60-Second Mind

When Do Dreams Begin?

Recent research from the American Institute of Physics has found that the our dreaming sleep begins much earlier than previously thought. Christie Nicholson reports

[Below is the original script. But a few changes may have been made during the recording of this audio podcast.]

Why we dream continues to elude us. Scientists have proven we need to dream. When robbed of their dreams, rats die within four weeks.

We also know that at seven months a fetus is dreaming, its muscles and eye movements giving the tell-tale signs of REM (or rapid eye movement) sleep and non-REM sleep. But what happens before seven months? When do our dreams begin?

Research published in Chaos, a journal of The American Institute of Physics, provides the first attempt at an answer.

Mathematicians analyzed the brainwaves of a fetal sheep in utero, at 15-weeks. The brain signals at that stage are quite complex, set against noise that is difficult to dampen. But using sophisticated mathematics, scientists discerned a pattern of cortical activation and deactivation, cycling every five to ten minutes — this, the scientists note, is a crude precursor to the longer cycles of REM and non-REM sleep.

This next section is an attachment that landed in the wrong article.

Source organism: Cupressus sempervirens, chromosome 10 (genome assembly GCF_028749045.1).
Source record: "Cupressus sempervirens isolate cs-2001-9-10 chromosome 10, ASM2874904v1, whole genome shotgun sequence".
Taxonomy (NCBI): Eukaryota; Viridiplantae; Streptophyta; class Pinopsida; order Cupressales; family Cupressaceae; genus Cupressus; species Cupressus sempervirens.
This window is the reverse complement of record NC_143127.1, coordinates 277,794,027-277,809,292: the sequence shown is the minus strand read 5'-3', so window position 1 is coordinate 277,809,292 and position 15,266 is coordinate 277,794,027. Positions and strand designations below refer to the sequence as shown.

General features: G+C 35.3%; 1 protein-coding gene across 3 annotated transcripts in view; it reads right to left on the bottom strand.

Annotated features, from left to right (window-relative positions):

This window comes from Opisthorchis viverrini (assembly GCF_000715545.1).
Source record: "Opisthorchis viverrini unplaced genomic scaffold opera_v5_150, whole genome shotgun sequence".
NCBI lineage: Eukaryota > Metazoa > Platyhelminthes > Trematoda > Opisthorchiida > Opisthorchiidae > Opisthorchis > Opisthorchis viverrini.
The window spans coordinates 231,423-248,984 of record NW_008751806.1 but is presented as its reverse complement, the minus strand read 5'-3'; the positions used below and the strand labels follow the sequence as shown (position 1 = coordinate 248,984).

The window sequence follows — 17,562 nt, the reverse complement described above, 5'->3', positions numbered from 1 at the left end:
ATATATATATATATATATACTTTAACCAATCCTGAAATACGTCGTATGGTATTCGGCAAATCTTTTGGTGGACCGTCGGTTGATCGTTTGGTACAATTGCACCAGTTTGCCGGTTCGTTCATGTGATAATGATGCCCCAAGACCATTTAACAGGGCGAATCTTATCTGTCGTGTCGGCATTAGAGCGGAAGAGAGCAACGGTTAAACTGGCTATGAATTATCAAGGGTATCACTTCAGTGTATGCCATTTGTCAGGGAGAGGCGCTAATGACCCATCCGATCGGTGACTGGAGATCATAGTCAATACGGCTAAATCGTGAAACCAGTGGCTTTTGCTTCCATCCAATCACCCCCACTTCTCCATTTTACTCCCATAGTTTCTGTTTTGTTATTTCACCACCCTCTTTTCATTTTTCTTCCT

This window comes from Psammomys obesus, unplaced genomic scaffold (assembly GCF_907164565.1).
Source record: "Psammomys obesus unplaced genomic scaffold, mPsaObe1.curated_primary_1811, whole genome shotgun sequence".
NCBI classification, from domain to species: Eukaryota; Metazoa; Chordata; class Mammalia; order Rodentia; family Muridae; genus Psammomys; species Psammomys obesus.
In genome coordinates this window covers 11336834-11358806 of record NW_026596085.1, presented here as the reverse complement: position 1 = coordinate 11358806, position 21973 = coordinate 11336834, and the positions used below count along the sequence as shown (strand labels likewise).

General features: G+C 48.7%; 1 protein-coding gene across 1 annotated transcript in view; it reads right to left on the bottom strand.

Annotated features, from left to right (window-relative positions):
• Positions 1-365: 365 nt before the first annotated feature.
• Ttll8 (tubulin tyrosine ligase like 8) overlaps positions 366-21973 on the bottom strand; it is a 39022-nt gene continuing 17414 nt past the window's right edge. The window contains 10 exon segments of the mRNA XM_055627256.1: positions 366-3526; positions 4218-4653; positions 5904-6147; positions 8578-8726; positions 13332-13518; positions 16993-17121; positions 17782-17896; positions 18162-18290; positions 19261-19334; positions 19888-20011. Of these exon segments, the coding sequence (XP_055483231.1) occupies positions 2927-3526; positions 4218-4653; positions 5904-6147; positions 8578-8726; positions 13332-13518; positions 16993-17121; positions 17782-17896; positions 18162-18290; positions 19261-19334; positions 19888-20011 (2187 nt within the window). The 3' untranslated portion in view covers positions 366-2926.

We can only guess at the content—do sheep dream of electric androids?  But the study shows that dreamlike sleep develops before rapid eye movements. And the discovery may give researchers new insight into the purpose of sleep and dreams.

—Christie Nicholson

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